Kosovo and Serbia agree an EU-brokered deal to end a dispute over Kosovar license plates in North Kosovo, which triggered protests last year.
Kosovo Police close two border crossings in North Kosovo after local Serbs blocked roads and fired shots at police to protest an order to switch Serbian car license plates to Kosovan ones within two months.
A working group to find a more permanent solution to the license plate issue, consisting of negotiators from the governments of Kosovo and Serbia, meet for the first time in Brussels. If negotiations are successful, the group will announce their proposals in 6 months.
The Serbian government accuses Kosovo of "provocations" after it mobilized its special police units to the border, and places the Serbian Army on a heightened state of alert. The police units were mobilized after hundreds of Kosovo Serbs staged daily protests and blockaded roads connected to the two border crossings between the two countries after the Kosovar government passed a law requiring that Serbia-registered vehicles wear temporary license plates when entering the country.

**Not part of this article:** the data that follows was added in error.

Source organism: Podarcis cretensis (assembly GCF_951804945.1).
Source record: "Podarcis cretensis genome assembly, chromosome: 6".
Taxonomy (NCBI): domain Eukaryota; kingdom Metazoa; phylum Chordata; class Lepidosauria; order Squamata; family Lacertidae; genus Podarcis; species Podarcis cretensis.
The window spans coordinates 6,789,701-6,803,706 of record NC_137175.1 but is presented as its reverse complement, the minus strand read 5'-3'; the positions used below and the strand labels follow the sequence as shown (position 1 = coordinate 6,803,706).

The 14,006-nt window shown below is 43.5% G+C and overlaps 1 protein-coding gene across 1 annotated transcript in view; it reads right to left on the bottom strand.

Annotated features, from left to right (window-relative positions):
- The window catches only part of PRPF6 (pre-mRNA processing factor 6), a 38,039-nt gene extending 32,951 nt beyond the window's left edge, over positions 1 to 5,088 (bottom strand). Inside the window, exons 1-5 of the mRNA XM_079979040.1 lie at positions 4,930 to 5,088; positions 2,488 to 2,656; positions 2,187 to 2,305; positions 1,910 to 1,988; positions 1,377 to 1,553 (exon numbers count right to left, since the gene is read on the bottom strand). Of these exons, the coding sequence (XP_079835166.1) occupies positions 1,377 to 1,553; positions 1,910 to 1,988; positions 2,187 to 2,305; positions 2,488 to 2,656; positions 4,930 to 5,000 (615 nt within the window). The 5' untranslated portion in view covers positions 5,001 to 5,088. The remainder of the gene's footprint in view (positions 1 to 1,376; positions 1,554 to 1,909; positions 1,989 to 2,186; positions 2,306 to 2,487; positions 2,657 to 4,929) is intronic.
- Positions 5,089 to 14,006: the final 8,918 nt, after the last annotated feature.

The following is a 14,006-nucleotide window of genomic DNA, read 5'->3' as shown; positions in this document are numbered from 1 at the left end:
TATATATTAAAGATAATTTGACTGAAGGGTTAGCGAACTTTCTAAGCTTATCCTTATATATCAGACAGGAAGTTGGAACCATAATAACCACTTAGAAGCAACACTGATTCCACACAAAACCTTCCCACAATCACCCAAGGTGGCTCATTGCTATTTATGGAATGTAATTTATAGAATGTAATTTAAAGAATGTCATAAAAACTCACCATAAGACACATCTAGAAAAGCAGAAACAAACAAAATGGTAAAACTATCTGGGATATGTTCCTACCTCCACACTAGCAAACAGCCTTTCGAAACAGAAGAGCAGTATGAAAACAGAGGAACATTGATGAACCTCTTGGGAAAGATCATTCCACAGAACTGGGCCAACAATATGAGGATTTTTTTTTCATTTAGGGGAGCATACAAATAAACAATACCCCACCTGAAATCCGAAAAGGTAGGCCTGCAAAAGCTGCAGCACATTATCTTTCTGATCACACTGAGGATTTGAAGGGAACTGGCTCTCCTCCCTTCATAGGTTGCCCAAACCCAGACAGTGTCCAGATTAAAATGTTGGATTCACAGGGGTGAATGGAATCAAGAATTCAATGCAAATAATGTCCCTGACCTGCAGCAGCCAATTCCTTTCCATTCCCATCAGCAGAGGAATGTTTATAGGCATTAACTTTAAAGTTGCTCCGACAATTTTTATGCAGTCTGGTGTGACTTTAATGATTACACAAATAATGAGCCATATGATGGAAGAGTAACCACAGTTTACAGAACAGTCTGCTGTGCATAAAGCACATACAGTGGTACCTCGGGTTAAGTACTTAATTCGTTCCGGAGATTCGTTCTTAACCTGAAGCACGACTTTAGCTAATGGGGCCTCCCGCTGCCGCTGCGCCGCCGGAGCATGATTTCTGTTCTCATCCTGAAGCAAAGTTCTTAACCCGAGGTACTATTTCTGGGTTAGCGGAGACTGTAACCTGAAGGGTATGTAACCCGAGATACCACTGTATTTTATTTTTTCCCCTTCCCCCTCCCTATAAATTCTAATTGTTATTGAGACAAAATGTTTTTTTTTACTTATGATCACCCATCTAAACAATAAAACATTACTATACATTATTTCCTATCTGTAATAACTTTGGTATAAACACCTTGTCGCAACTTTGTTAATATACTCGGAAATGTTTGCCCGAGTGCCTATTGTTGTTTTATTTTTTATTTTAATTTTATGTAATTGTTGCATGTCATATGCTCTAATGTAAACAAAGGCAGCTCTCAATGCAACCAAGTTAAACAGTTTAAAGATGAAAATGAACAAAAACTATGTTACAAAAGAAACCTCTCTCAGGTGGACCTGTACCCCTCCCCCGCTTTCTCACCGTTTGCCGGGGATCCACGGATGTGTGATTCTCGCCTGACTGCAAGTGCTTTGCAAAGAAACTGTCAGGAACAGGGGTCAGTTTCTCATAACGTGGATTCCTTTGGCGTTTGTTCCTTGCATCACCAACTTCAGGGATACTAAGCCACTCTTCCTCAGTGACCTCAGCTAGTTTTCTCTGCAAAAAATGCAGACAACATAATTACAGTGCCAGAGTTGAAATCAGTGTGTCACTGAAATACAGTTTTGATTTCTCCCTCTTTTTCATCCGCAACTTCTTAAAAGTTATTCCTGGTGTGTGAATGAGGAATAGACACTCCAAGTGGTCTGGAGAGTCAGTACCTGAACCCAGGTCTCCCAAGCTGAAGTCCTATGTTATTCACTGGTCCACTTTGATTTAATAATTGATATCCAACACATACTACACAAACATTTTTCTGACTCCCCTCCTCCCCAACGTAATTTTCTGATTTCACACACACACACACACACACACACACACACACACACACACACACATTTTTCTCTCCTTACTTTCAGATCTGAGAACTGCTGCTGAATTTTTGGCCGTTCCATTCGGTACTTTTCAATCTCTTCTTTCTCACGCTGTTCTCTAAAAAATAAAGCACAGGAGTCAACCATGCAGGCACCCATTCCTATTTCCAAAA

In an interview with the Serbian division of Euronews, Serbian President Aleksandar Vučić says that any hopes of his country reclaiming Kosovo is unrealistic, and that he is willing to enter a "rational and compromise solution" regarding recognition of Kosovo's independence. However, he says that any agreement reached between the two countries needs to ultimately be decided by referendum.
Serbian President Tomislav Nikolić accuses Kosovo of "seeking a war" after a train, en route to the Serb-majority city of Mitrovica in North Kosovo, and decorated in Serbian national colors and the words ""Kosovo je Srbija"" (Kosovo is Serbia), was prevented from crossing the Kosovan border. The Prime Minister of Kosovo Isa Mustafa says the train had been stopped "to protect the country's sovereignty".